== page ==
Invest in the Best
Berea College has been named the #1 Liberal Arts College in the country by Washington Monthly magazine. Such recognition would not be possible without the strong belief alumni and friends have in our mission. Because of their loyal, generous support, they share this recognition with the college and thousands of others who have joined together to make Berea a college of distinction. They have invested in the best.
The Washington Monthly rating stands out among the sea of college ranking publications that dot magazine stands across the nation. Many publications that rank colleges and universities use criteria that focus on student test scores, economic data, and peer surveys that tilt the ratings toward elite colleges of wealth. In contrast, the Washington Monthly criteria value social mobility, excellent education, and community service and validate Berea’s mission to serve the public good by educating talented low-income students who become service-oriented leaders in Appalachia and beyond.
While the ranking provides a wonderful occasion to celebrate our success, it also is a time to reflect on the importance of what we do. When all is said and done – magazine rating or no magazine rating – what is most important is not THAT we’re #1, it’s WHY we’re #1. We have held steady the course of serving a diverse population of talented, low-income, and hard working students from Appalachia and around the world by providing all of them with a four-year tuition scholarship. We make a difference in their lives so they can move forward and make a difference in the world.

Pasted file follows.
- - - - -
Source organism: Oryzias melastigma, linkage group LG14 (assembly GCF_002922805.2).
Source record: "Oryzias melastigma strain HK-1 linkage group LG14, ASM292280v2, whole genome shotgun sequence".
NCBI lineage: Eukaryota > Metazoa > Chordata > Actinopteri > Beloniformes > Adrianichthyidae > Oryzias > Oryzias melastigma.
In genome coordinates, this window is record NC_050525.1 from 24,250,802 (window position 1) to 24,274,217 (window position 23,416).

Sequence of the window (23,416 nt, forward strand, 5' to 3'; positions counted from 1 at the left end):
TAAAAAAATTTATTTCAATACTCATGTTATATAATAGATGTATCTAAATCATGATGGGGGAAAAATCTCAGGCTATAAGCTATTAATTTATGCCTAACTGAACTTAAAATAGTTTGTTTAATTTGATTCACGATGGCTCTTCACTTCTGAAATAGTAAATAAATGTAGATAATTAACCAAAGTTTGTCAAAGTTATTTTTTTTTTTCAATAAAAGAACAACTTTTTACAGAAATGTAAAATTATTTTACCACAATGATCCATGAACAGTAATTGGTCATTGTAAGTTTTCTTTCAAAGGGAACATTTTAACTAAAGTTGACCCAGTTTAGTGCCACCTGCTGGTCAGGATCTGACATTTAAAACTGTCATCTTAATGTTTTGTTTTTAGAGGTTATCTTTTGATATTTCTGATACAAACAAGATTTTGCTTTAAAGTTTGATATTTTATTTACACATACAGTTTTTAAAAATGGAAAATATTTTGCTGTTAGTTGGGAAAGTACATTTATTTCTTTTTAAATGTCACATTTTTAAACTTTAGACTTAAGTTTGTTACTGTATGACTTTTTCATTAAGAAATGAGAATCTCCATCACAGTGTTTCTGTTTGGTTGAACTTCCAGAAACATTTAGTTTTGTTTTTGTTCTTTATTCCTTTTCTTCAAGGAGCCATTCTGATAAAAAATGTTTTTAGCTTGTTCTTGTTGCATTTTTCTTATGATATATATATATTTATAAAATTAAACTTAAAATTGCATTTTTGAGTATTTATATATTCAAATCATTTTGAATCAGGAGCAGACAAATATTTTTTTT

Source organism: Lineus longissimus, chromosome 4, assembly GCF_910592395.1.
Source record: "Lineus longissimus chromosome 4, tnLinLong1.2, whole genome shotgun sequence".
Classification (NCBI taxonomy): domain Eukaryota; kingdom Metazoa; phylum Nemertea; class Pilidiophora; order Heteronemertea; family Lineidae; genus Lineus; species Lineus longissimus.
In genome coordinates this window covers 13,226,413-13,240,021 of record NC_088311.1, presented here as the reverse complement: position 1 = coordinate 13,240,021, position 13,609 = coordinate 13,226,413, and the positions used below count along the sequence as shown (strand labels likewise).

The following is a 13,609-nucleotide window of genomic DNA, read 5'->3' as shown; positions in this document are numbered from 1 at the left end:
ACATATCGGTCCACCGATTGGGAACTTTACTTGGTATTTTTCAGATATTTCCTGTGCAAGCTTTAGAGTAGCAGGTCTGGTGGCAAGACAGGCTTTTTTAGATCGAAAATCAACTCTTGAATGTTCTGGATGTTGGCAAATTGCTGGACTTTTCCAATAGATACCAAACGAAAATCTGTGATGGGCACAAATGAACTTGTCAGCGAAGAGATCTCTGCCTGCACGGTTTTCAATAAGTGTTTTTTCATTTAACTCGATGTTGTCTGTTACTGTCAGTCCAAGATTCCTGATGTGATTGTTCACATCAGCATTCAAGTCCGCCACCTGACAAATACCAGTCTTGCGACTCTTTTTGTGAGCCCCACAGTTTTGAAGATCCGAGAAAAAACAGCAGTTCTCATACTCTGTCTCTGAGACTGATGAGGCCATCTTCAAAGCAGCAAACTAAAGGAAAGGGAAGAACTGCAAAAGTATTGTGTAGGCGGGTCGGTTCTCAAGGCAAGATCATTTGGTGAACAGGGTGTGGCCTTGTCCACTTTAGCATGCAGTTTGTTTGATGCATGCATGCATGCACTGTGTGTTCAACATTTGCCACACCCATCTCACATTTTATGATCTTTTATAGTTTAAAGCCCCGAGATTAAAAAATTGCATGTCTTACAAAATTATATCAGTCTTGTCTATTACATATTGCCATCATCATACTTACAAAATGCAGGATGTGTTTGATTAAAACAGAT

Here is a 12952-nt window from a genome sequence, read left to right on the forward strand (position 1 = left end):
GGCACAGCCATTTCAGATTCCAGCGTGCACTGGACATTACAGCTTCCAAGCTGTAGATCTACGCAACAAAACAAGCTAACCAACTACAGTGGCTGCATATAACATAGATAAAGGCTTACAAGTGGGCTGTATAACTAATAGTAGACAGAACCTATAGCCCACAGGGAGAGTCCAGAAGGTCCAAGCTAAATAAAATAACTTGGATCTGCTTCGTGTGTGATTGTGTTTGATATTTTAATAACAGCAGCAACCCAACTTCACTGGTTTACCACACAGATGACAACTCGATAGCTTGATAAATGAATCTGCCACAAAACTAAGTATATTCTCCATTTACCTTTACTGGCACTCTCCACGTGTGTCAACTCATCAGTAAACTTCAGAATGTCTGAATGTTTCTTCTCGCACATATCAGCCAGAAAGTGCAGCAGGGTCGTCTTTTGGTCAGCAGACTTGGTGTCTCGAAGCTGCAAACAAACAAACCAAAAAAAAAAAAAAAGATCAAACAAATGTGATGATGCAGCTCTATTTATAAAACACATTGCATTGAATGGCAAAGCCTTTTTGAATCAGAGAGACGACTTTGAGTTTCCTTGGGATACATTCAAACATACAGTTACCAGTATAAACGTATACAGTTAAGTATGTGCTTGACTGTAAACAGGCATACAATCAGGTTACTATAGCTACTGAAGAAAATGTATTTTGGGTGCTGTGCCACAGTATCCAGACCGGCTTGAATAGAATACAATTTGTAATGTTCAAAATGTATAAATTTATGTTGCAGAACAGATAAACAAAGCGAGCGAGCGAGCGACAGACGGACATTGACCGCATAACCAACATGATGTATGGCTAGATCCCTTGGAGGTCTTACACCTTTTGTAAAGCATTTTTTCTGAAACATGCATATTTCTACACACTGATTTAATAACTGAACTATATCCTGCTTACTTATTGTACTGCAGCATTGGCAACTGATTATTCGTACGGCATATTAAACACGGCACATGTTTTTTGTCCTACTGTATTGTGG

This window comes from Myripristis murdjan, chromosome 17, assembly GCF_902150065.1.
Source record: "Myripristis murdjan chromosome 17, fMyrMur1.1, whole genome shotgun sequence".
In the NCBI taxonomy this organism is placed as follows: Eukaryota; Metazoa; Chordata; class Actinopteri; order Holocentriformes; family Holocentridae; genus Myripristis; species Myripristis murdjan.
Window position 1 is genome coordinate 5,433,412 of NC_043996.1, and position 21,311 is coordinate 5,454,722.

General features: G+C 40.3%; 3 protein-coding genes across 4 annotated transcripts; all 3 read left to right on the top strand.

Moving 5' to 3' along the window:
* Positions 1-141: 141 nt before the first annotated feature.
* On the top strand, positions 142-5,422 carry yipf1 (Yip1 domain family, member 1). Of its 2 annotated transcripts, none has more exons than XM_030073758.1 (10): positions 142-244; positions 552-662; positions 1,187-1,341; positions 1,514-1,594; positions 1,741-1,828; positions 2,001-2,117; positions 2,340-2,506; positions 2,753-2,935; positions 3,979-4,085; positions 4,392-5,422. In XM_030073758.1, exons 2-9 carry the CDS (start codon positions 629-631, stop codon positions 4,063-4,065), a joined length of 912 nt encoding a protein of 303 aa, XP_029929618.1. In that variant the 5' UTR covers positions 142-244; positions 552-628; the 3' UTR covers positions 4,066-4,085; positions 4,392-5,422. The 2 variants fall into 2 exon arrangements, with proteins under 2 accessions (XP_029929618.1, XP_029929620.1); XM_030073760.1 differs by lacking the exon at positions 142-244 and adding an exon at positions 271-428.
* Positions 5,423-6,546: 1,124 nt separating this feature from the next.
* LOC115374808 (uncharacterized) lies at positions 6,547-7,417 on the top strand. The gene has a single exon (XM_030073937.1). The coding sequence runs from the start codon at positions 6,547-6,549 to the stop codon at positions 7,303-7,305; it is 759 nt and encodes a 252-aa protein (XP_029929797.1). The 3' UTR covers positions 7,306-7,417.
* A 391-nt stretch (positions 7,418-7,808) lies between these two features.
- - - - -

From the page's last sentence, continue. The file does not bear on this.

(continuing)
What Washington Monthly Says about Its College Rankings
Every year the Washington Monthly devotes an entire issue to assessing America’s colleges and universities. We do this because we believe they are key to the country’s greatness. They produce the research and human capital that fuel the economy. They teach the habits of mind and spirit that undergird democracy. And they provide the means for upward mobility that is the bedrock justification for the American experiment.
Since 2005, our rankings have posed [the] question: What are colleges doing for the country? Higher education, after all, isn’t just important for undergraduates. We all benefit when colleges produce groundbreaking research that drives economic growth, when they offer students from low-income families the path to a better life, and when they shape the character of future leaders.
Introduction: A Different Kind of College Ranking